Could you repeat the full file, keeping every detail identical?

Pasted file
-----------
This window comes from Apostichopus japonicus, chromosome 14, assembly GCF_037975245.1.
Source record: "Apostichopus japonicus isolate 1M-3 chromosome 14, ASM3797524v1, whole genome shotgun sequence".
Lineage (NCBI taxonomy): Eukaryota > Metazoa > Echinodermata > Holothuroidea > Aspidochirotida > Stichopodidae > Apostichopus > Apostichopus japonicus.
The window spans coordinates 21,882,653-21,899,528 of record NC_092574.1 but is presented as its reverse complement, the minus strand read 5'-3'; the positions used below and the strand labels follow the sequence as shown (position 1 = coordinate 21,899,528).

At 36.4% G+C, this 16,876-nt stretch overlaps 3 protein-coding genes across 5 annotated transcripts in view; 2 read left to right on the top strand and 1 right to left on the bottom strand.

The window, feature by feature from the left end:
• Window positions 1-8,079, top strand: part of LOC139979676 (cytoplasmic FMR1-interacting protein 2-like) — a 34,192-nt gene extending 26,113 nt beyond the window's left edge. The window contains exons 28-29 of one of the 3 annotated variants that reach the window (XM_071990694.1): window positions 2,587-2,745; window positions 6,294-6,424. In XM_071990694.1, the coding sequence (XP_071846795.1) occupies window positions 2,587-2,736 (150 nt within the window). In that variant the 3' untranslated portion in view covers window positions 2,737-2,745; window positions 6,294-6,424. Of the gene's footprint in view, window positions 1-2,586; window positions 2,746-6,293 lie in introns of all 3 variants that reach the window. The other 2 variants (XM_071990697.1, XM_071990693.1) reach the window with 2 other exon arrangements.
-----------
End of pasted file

This window comes from Apostichopus japonicus, chromosome 14, assembly GCF_037975245.1.
Source record: "Apostichopus japonicus isolate 1M-3 chromosome 14, ASM3797524v1, whole genome shotgun sequence".
Lineage (NCBI taxonomy): Eukaryota > Metazoa > Echinodermata > Holothuroidea > Aspidochirotida > Stichopodidae > Apostichopus > Apostichopus japonicus.
The window spans coordinates 21,882,653-21,899,528 of record NC_092574.1 but is presented as its reverse complement, the minus strand read 5'-3'; the positions used below and the strand labels follow the sequence as shown (position 1 = coordinate 21,899,528).

At 36.4% G+C, this 16,876-nt stretch overlaps 3 protein-coding genes across 5 annotated transcripts in view; 2 read left to right on the top strand and 1 right to left on the bottom strand.

The window, feature by feature from the left end:
• Window positions 1-8,079, top strand: part of LOC139979676 (cytoplasmic FMR1-interacting protein 2-like) — a 34,192-nt gene extending 26,113 nt beyond the window's left edge. The window contains exons 28-29 of one of the 3 annotated variants that reach the window (XM_071990694.1): window positions 2,587-2,745; window positions 6,294-6,424. In XM_071990694.1, the coding sequence (XP_071846795.1) occupies window positions 2,587-2,736 (150 nt within the window). In that variant the 3' untranslated portion in view covers window positions 2,737-2,745; window positions 6,294-6,424. Of the gene's footprint in view, window positions 1-2,586; window positions 2,746-6,293 lie in introns of all 3 variants that reach the window. The other 2 variants (XM_071990697.1, XM_071990693.1) reach the window with 2 other exon arrangements.